Along those lines, we learn “…that the oldest extant (i.e., still in existence) Christian Bible was not limited to the modern Protestant Canon. In fact, when we examine a list of the New Testament’s quotations and allusions to sacred Jewish texts, we see that the writers of the New Testament have a much bigger ‘Bible’ than do twenty-first century Protestant Christians….”

 We’re talking now about the “apocryphal” books (a misnomer, as they’ve never been hidden), which are part of the Greek scriptures (aka Septuagint.) As Dr. Dost explains:

“Because the Old Testament was written in Hebrew and Aramaic, one might expect early Christianity to have revered the ‘original’ much as the Reformers did, but such was not the case. The Septuagint was for all intents and purposes the Bible for many Jews in antiquity. And since early Christianity was really no more than a movement within first-century Palestinian Judaism, it should be no surprise that the Septuagint was immensely important for the writers of the New Testament. In fact, those who regard Paul as the author of 2 Timothy must conclude that ‘all scripture,’ which the letter’s author regards as ‘inspired and profitable,’ includes both the Hebrew and the Greek, since Paul quotes extensively from the Septuagint in his writings.”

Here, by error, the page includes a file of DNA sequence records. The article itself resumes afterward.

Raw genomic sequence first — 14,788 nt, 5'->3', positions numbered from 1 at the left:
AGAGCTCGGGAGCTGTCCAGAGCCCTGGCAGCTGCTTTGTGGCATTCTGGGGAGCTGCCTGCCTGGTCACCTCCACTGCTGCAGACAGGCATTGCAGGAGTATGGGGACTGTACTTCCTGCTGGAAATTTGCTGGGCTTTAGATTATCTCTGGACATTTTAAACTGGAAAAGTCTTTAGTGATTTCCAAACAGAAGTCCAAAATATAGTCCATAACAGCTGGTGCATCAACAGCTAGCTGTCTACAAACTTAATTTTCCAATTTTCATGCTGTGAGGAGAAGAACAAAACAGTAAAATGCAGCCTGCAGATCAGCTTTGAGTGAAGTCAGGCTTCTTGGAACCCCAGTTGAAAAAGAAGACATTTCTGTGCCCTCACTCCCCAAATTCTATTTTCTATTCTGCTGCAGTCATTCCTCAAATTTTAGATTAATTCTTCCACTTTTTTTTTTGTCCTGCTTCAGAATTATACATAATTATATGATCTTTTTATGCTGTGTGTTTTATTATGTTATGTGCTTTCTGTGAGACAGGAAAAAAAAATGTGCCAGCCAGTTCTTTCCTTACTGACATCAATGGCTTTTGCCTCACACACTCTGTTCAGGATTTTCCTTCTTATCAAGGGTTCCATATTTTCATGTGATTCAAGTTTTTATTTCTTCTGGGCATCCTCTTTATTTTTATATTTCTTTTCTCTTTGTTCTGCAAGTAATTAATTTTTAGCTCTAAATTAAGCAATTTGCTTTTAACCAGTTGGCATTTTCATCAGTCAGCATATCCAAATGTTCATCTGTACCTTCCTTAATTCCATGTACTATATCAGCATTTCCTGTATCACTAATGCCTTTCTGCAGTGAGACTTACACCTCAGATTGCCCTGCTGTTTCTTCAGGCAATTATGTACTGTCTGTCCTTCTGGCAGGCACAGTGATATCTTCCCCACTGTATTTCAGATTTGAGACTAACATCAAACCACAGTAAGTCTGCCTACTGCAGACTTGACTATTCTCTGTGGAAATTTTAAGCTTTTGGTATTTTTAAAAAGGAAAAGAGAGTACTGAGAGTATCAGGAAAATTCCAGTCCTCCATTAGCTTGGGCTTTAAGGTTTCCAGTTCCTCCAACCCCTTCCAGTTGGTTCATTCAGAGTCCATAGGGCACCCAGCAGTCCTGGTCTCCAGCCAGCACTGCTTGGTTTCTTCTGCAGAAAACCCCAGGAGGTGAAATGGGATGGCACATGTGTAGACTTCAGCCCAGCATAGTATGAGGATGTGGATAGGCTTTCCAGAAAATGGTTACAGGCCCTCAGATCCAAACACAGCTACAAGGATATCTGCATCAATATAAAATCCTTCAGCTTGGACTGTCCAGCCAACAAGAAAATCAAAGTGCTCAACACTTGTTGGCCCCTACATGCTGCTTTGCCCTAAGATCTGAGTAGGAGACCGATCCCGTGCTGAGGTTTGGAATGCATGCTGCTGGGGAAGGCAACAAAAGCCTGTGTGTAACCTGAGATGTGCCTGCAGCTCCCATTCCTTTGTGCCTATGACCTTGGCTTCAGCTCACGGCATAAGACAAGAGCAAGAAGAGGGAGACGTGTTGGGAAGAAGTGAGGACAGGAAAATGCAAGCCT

If these well-researched thoughts seem at all upsetting, lovers of the Protestant version of the Bible might be glad to know that the beloved King James Version originally contained more books than it does now.  In addition, publishers of the accurate and evangelically oriented English Standard Version of the Bible typically omit the apocryphal books in both reader and study editions, but the ESV translation of the Apocrypha is available as a separate volume, well worth reading – not only for the wisdom to be found but for the historical accounts of events that occurred between the Old and New Testaments.

Mary Harwell Sayler, ©2019, poet-author and Bible reviewer

To order, click this link




February 2, 2018

100 Days with Jesus: a book review


When Lifeway Bloggers kindly sent me a review copy of 100 Days with Jesus written by Diann Cotton and published by B&H, I saw what a fine gift this book makes for Easter, new Christians, or anyone who wants to get better acquainted with Jesus the Person and Jesus the Messiah.

Those of us who had the blessing of being introduced to Christ years ago might be more apt to use this well-made little hardback as a reminder of the character and power of our Lord.

With an inspiring photograph on the left page and a Bible reference, definition, and “name” of Jesus on the right, brief devotionals on the “Chosen One,” the “Prince of Peace,” the “Reconciler,” the “Source of Eternal Salvation,” and more can provide a springboard for meditation and contemplation of Who Christ IS in our lives.